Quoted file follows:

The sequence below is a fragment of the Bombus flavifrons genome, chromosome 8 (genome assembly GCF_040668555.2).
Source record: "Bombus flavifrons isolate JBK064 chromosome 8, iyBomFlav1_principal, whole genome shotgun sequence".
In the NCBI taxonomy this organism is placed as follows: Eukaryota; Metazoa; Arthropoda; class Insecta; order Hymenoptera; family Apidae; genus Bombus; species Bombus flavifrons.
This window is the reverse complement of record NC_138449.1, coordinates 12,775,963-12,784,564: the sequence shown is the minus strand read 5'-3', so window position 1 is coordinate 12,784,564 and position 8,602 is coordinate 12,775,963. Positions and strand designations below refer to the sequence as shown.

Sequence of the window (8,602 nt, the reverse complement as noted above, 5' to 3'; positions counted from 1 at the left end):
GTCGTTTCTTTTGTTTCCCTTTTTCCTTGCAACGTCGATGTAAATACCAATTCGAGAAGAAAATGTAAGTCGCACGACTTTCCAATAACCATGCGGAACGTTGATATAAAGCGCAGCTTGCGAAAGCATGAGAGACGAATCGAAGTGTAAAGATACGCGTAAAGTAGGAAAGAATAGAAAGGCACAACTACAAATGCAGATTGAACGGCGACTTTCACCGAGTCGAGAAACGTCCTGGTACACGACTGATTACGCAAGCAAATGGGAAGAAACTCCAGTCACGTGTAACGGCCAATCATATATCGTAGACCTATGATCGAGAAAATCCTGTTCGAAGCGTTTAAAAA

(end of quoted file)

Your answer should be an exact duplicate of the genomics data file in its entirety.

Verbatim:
The sequence below is a fragment of the Bombus flavifrons genome, chromosome 8 (genome assembly GCF_040668555.2).
Source record: "Bombus flavifrons isolate JBK064 chromosome 8, iyBomFlav1_principal, whole genome shotgun sequence".
In the NCBI taxonomy this organism is placed as follows: Eukaryota; Metazoa; Arthropoda; class Insecta; order Hymenoptera; family Apidae; genus Bombus; species Bombus flavifrons.
This window is the reverse complement of record NC_138449.1, coordinates 12,775,963-12,784,564: the sequence shown is the minus strand read 5'-3', so window position 1 is coordinate 12,784,564 and position 8,602 is coordinate 12,775,963. Positions and strand designations below refer to the sequence as shown.

Sequence of the window (8,602 nt, the reverse complement as noted above, 5' to 3'; positions counted from 1 at the left end):
GTCGTTTCTTTTGTTTCCCTTTTTCCTTGCAACGTCGATGTAAATACCAATTCGAGAAGAAAATGTAAGTCGCACGACTTTCCAATAACCATGCGGAACGTTGATATAAAGCGCAGCTTGCGAAAGCATGAGAGACGAATCGAAGTGTAAAGATACGCGTAAAGTAGGAAAGAATAGAAAGGCACAACTACAAATGCAGATTGAACGGCGACTTTCACCGAGTCGAGAAACGTCCTGGTACACGACTGATTACGCAAGCAAATGGGAAGAAACTCCAGTCACGTGTAACGGCCAATCATATATCGTAGACCTATGATCGAGAAAATCCTGTTCGAAGCGTTTAAAAA